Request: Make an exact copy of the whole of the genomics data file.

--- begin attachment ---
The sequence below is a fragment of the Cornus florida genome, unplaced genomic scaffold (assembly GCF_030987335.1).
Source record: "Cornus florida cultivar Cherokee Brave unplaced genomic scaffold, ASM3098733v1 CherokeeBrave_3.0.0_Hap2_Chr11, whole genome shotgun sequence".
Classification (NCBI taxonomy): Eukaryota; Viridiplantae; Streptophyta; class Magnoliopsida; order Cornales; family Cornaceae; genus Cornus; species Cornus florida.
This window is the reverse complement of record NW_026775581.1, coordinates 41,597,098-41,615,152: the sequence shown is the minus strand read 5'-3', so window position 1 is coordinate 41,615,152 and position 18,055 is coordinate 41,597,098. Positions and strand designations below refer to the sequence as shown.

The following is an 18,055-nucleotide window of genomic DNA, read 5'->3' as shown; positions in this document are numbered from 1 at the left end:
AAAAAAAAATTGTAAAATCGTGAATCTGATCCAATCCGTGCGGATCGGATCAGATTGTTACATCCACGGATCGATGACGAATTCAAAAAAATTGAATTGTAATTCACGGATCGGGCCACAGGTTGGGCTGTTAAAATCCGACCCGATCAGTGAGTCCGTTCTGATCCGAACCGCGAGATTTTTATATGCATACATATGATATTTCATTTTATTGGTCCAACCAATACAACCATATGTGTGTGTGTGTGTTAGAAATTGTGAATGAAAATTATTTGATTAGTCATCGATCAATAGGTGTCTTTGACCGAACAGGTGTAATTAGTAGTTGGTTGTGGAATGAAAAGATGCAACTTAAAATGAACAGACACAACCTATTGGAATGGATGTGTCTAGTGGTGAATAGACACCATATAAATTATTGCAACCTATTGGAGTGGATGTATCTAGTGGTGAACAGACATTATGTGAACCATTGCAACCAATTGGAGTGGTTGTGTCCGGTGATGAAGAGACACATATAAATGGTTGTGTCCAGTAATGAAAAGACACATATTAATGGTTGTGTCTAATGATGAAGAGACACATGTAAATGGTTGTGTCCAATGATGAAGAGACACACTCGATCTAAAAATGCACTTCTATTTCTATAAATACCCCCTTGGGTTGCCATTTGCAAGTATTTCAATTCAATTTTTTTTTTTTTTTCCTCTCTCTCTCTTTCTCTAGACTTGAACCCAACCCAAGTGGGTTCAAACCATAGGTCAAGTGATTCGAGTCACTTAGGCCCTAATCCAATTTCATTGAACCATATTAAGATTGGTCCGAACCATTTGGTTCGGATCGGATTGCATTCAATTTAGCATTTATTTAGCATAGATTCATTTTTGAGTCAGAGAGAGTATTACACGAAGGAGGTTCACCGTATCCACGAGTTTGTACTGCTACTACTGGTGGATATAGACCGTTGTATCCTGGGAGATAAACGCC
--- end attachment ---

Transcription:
The sequence below is a fragment of the Cornus florida genome, unplaced genomic scaffold (assembly GCF_030987335.1).
Source record: "Cornus florida cultivar Cherokee Brave unplaced genomic scaffold, ASM3098733v1 CherokeeBrave_3.0.0_Hap2_Chr11, whole genome shotgun sequence".
Classification (NCBI taxonomy): Eukaryota; Viridiplantae; Streptophyta; class Magnoliopsida; order Cornales; family Cornaceae; genus Cornus; species Cornus florida.
This window is the reverse complement of record NW_026775581.1, coordinates 41,597,098-41,615,152: the sequence shown is the minus strand read 5'-3', so window position 1 is coordinate 41,615,152 and position 18,055 is coordinate 41,597,098. Positions and strand designations below refer to the sequence as shown.

The following is an 18,055-nucleotide window of genomic DNA, read 5'->3' as shown; positions in this document are numbered from 1 at the left end:
AAAAAAAAATTGTAAAATCGTGAATCTGATCCAATCCGTGCGGATCGGATCAGATTGTTACATCCACGGATCGATGACGAATTCAAAAAAATTGAATTGTAATTCACGGATCGGGCCACAGGTTGGGCTGTTAAAATCCGACCCGATCAGTGAGTCCGTTCTGATCCGAACCGCGAGATTTTTATATGCATACATATGATATTTCATTTTATTGGTCCAACCAATACAACCATATGTGTGTGTGTGTGTTAGAAATTGTGAATGAAAATTATTTGATTAGTCATCGATCAATAGGTGTCTTTGACCGAACAGGTGTAATTAGTAGTTGGTTGTGGAATGAAAAGATGCAACTTAAAATGAACAGACACAACCTATTGGAATGGATGTGTCTAGTGGTGAATAGACACCATATAAATTATTGCAACCTATTGGAGTGGATGTATCTAGTGGTGAACAGACATTATGTGAACCATTGCAACCAATTGGAGTGGTTGTGTCCGGTGATGAAGAGACACATATAAATGGTTGTGTCCAGTAATGAAAAGACACATATTAATGGTTGTGTCTAATGATGAAGAGACACATGTAAATGGTTGTGTCCAATGATGAAGAGACACACTCGATCTAAAAATGCACTTCTATTTCTATAAATACCCCCTTGGGTTGCCATTTGCAAGTATTTCAATTCAATTTTTTTTTTTTTTTCCTCTCTCTCTCTTTCTCTAGACTTGAACCCAACCCAAGTGGGTTCAAACCATAGGTCAAGTGATTCGAGTCACTTAGGCCCTAATCCAATTTCATTGAACCATATTAAGATTGGTCCGAACCATTTGGTTCGGATCGGATTGCATTCAATTTAGCATTTATTTAGCATAGATTCATTTTTGAGTCAGAGAGAGTATTACACGAAGGAGGTTCACCGTATCCACGAGTTTGTACTGCTACTACTGGTGGATATAGACCGTTGTATCCTGGGAGATAAACGCC